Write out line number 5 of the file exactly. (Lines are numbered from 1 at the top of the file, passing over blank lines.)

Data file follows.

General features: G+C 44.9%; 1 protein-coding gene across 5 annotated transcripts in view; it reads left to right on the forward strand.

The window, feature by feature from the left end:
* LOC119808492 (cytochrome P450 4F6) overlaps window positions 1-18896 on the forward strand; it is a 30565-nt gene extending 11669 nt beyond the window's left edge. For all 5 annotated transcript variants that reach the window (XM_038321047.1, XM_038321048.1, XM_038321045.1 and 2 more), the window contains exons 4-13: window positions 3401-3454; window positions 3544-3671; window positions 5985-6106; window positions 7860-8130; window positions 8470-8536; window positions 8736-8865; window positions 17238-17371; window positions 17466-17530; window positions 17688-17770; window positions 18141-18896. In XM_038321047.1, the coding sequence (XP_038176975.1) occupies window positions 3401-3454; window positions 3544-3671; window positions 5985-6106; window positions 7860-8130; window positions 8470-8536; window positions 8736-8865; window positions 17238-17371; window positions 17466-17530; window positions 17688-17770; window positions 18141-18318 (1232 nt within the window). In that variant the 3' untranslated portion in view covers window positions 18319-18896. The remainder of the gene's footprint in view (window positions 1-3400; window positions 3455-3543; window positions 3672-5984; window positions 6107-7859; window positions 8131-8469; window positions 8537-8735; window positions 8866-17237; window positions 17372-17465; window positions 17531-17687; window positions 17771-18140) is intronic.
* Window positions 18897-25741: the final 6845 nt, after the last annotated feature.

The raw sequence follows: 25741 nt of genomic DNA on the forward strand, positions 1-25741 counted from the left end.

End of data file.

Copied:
The raw sequence follows: 25741 nt of genomic DNA on the forward strand, positions 1-25741 counted from the left end.